Mexico City's informal route network is 10 times larger than its formal transport system. (Credit: NadyaRa/Shutterstock)

In emerging-market cities, however, centralised data is a luxury that does not exist. Dynamic public transport means that there are multiple operators, including independently run informal service operators. When routes change every day, digitalisation is a challenge. My company, WhereIsMyTransport, has overcome this. Our approach combines custom tools and local data collection teams working on-the-ground, delivering accurate data from all modes. We maintain data accuracy, updating our datasets as systems adjust to demand and disruption. Google’s recent integration of our data into Google Maps in Mexico City made journey planning information for all of the city’s modes available to its users for the first time, proving that good infostructure works for metros and it works for the workhorse vans that make up informal transport.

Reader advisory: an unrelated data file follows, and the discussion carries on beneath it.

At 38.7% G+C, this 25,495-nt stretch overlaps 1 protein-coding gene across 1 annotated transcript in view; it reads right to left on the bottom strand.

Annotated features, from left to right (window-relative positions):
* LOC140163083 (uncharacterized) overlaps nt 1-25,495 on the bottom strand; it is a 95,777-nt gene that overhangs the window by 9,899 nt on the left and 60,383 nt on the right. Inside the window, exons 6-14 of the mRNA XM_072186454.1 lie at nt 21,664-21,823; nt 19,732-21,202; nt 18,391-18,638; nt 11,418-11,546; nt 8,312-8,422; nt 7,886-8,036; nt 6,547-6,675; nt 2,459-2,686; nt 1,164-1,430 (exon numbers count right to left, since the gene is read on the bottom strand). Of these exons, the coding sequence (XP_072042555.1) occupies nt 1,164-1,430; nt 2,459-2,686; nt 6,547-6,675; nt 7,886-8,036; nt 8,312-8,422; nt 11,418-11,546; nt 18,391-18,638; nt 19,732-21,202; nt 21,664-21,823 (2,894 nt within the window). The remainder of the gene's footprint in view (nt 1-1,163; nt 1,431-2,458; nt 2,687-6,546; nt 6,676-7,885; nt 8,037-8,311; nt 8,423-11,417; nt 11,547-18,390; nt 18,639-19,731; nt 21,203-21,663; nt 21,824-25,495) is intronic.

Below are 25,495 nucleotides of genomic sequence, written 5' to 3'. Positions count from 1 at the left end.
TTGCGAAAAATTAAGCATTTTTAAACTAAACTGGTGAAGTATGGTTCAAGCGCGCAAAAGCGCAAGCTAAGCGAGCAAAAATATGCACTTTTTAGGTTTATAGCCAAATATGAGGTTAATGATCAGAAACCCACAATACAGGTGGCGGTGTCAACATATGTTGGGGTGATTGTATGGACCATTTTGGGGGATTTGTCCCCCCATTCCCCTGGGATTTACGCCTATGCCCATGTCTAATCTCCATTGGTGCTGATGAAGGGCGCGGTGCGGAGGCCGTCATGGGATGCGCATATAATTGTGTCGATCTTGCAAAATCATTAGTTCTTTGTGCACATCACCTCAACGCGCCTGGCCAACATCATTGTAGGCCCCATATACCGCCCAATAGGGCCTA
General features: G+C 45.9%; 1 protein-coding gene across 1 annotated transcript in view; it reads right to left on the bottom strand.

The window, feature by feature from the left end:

Informal networks are not going away any time soon, nor should they. In Mexico City, the informal route network is more than 10 times larger than the formal bus and metro system. Informal routes cover the entire urban area, providing essential transport access to the working class in particular.

A few relatively cheap improvements can make those networks work better. The key is to avoid lots of private vehicles clogging streets – bad for commuters and bad for the environment. Since emissions are global, every city’s decisions affect all of us. The good news is that, for most cities, public transport is already the top choice. Infostructure is key for keeping it that way.

Devin de Vries is the CEO and co-founder of WhereIsMyTransport, a mobility technology company that develops products to improve the public transport experience in emerging-market megacities, and delivers data services that inform industry-leading clients

Main picture credit: S-F/Shutterstock

public transport  congeestion charging  WhereIsMyTransport  Manila  Mexico City  London Transport  infostructure